## Wednesday, 8 May 2013

### Nextian Number Theory

Another brilliant development of mathematics, Nextian Number Theory, appears in Jasper Fforde's book, "Something Rotten.".

The artwork on the covers of this edition of
Fforde's books is exceptional

In this part of the story, Thursday is again talking with her Uncle Mycroft, the inventor. He has been thinking about working backwards from solutions to find out what the question was. He calls this "Nextian Number Theory":

'What work were you presenting to MadCon '88?'
'Theoretical Nextian mathematics, mostly,' replied Mycroft, warming to the subject dearest to his heart — his work. 'I told you all about Nextian geometry, didn't I?'
I nodded.
'Well, Nextian number theory is very closely related to that, and in its simplest form allows me to work backwards to discover the original sum from which the product is derived.'
'Eh?'
'Well, say you have the numbers twelve and sixteen. You multiply them together and get 192, yes? Now, in conventional maths if you were given the number 192 you would not know how that number was derived. It might just as easily have been three times sixty-four or six times thirty-two or even 194 minus two. But you couldn't tell just from looking at the number alone, now, could you?'
'I suppose not.'
'You suppose wrong,' said Mycroft with a smile. 'Nextian number theory works in an inverse fashion from ordinary maths — it allows you to discover the precise question from a statedanswer.'
'And the practical applications of this?'
'Hundreds.' He pulled a scrap of paper from his pocket and passed it over. I unfolded it and found a simple number written upon it: 2216091 -1, or two raised to the power of two hundred and sixteen thousand and ninety-one, minus one.
'It looks like a big number.'
'It's a medium—sized number,' he corrected.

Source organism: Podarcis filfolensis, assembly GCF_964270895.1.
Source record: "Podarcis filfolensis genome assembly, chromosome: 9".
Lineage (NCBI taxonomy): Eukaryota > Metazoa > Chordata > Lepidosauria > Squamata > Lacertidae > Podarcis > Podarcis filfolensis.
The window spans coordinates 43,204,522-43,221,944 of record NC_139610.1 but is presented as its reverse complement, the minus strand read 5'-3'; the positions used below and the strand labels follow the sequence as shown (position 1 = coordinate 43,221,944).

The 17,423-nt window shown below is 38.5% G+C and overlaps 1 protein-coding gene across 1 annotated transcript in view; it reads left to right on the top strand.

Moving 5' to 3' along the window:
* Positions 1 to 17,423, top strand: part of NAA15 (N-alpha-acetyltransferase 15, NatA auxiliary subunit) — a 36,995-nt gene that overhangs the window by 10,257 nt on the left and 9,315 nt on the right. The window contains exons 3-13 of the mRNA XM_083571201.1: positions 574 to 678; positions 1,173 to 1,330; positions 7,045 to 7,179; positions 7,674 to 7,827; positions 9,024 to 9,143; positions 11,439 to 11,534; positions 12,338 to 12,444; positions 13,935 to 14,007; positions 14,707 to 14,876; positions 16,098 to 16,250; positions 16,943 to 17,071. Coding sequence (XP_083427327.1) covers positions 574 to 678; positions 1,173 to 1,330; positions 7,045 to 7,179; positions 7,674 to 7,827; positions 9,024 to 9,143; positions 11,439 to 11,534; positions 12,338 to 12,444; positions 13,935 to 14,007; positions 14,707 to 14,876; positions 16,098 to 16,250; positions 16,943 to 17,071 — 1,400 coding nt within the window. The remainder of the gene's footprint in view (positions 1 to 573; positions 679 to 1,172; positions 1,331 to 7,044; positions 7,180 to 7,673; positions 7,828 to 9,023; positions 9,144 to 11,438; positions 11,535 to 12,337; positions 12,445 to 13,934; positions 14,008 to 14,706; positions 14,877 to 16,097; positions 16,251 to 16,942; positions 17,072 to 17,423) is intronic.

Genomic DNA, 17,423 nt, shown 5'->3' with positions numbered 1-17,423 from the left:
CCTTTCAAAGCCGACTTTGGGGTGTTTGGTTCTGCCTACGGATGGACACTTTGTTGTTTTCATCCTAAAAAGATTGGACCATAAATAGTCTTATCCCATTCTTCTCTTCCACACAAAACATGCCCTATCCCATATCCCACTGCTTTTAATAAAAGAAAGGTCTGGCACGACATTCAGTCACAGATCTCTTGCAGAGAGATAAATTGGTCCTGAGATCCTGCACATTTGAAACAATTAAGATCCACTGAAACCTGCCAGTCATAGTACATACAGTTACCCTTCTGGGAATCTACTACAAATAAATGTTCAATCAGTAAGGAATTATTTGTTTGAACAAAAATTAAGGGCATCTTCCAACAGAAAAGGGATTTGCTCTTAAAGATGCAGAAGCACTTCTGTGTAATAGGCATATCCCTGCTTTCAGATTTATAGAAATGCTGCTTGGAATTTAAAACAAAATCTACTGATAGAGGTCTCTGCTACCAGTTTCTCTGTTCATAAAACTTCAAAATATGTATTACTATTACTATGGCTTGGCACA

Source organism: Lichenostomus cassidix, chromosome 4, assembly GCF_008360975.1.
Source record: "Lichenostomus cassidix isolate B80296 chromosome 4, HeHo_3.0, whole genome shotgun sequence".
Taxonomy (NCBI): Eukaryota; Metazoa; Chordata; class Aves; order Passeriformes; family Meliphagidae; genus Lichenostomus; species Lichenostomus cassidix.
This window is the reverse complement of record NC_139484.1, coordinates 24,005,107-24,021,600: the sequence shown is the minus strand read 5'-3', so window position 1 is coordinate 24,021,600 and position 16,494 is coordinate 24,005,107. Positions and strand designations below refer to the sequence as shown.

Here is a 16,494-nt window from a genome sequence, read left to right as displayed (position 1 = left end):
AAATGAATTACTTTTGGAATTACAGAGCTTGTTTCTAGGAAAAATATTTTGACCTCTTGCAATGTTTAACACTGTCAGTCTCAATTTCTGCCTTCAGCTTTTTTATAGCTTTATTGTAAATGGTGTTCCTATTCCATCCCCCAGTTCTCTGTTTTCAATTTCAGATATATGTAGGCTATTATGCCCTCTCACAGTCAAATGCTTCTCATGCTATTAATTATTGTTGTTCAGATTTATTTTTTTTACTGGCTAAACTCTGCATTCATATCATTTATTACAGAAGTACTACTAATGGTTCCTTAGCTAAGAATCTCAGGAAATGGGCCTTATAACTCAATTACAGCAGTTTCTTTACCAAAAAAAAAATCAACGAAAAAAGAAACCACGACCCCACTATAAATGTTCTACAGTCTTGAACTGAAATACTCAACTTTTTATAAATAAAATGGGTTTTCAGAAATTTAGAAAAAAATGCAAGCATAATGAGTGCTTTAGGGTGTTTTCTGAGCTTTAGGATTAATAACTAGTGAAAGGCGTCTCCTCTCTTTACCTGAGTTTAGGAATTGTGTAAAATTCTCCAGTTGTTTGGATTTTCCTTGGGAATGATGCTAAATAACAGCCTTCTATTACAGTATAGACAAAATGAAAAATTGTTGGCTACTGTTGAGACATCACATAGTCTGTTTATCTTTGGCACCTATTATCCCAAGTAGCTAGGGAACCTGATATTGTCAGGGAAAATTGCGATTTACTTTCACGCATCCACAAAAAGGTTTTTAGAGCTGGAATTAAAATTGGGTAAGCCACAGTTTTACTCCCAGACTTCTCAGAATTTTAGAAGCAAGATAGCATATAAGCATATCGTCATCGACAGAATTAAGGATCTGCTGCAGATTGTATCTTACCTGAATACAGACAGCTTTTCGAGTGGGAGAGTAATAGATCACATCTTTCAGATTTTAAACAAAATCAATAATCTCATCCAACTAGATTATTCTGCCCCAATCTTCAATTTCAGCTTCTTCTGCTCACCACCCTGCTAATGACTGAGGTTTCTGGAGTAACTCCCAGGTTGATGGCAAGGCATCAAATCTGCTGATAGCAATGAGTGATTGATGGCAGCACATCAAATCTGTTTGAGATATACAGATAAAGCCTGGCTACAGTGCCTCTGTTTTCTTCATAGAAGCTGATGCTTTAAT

'And?'
'Well, if I was to give you a short story of ten thousand words, instructed you to give a value for each letter and punctuation mark and then wrote them down, you'd get a number with sixty-five thousand or so digits. All you need to do then is to find a simpler way of expressing it. Using a branch of Nextian maths that I call FactorZip we can reduce any sized number to a short, notated style.'
I looked at the number in my hand again.
'So this is?'
'A FactorZipped Sleepy Hollow. I'm working on reducing all the books ever written to a number less than fifty digits long. Makes you think, eh? Instead of buying a newspaper every day you'd simply jot down today's number and pop it in your Nexpanding calculator to read it.'
'Ingenious!' I breathed.
'It's still early days but I hope one day to be able to predict a cause simply by looking at the event. And after that, trying to construct unknown questions from known answers.'
'Such as?'
'Well, the answer: "Good lord, no, quite the reverse!" I've always wanted to know the question to that.'
'Right,' I replied, still trying to figure out how you'd know by looking at the number nine that it had got there by being three squared or the square root of eighty-one.
'Isn't it just?' he said with a smile, thanking my mother for the bacon and eggs she had just put down in front of him.

from "Something Rotten" by Jasper Fforde